Wishing you had put more into a tax-free Roth IRA? You might just get your chance if you aim to hit the Roth IRA “sweet spot.”
Roth IRAs are increasingly popular. About a third of retirement investors own them, according to data from the Investment Company Institute.
A similar margin of those investors are under 40.
The reason why is not hard to grasp. Money contributed to a Roth confers no tax break today, but the growth and later withdrawals are tax-free.
What’s more, as our colleague Mitch Tuchman explains at MarketWatch, Roth owners are not subject to required minimum distributions (RMDs) after age 70-and-a-half.
Think about what that means for your retirement. Folks often are surprised by RMD requirements.
Many put off collecting Social Security — generally a good thing, since you get more for waiting — and avoid taking money out of retirement plans in their early retirement years.
Then they get hit with forced IRA withdrawals later on that push them into a higher tax bracket than they had planned.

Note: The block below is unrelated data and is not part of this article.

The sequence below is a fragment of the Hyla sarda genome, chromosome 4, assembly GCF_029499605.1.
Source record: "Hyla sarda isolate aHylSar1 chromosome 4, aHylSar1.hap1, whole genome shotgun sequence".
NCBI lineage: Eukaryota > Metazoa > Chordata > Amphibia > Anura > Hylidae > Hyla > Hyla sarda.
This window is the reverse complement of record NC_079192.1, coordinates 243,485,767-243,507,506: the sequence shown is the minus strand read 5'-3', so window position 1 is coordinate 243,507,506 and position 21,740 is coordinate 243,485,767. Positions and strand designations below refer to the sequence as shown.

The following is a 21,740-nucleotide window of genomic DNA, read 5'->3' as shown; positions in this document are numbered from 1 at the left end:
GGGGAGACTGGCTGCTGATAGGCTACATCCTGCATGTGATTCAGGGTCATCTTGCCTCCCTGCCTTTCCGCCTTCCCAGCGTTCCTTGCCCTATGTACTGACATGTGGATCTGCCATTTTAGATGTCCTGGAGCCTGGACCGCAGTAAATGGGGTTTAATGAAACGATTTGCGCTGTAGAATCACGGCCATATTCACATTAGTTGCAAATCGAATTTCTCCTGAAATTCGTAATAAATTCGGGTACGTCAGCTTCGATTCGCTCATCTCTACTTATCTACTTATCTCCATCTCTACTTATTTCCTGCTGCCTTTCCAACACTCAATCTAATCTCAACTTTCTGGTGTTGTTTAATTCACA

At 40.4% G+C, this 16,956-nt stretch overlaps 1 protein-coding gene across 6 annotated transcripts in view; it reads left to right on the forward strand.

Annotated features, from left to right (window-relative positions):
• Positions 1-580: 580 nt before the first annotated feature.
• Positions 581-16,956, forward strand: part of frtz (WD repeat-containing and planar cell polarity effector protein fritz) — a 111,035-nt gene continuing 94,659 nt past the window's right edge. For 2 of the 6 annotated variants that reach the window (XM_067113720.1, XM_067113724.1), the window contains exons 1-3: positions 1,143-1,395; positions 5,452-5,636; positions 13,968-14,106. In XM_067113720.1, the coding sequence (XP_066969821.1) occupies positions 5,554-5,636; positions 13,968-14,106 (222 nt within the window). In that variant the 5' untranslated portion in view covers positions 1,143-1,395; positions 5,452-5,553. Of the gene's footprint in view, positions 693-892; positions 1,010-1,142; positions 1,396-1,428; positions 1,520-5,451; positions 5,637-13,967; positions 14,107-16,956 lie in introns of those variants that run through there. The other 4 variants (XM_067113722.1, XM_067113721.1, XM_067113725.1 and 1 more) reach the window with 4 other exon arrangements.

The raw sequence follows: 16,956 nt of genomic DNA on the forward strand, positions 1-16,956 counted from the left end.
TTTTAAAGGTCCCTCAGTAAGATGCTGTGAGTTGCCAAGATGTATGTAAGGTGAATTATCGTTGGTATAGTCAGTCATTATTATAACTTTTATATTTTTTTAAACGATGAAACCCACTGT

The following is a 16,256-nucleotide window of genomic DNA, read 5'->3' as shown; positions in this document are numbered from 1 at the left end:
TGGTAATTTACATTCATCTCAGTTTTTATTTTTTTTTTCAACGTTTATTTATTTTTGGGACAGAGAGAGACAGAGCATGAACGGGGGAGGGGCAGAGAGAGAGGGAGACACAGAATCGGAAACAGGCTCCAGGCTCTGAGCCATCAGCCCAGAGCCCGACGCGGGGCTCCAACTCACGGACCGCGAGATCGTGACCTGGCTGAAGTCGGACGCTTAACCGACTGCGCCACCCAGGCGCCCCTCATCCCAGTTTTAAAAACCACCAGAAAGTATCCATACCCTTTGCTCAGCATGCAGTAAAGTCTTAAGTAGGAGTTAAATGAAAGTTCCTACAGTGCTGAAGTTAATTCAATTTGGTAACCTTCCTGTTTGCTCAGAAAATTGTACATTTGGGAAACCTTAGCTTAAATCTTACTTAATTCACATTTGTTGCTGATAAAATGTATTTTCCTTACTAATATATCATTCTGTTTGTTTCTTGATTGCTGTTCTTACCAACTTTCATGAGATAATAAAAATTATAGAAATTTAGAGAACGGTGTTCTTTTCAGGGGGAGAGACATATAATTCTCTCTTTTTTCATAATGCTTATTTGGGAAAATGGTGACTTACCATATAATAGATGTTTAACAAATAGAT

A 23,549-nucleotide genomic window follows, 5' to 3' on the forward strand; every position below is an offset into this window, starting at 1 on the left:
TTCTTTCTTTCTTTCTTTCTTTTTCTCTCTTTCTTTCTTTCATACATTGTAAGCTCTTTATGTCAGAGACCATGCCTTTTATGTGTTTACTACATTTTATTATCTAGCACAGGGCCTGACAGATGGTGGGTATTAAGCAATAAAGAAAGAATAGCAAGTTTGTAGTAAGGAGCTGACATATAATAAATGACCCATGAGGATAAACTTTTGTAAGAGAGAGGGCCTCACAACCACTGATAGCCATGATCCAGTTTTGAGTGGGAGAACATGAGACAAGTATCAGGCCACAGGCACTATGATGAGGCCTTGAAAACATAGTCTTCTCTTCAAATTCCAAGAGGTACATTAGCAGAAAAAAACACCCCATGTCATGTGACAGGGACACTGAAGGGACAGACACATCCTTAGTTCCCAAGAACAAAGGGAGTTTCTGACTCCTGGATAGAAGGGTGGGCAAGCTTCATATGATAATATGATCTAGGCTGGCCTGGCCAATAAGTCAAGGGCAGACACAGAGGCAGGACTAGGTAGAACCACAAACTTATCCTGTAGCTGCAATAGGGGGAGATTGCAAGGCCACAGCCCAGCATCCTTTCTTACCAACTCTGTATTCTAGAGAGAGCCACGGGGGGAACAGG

Stack that on top of taxable Social Security income and taxable investment gains. Some people end up paying as much or more in taxes in retirement as when they worked!
Pump it up
So what’s the answer? If you’re young, make sure you put money into a Roth IRA and into a regular 401(k).
That approach could give you tremendous flexibility later in life to control your tax rates.
If you’re already closing in on retirement it can feel like it’s too late.
But, as Mitch explains, there is a nifty “Roth sweet spot” strategy that allows diligent savers a chance to pump up a Roth account while minimizing the pain of taxes.
Yes, you will be taxed on money you move from a traditional IRA or 401(k). However, if your income has fallen dramatically it’s possible to time your contributions and avoid the worst of the tax bite.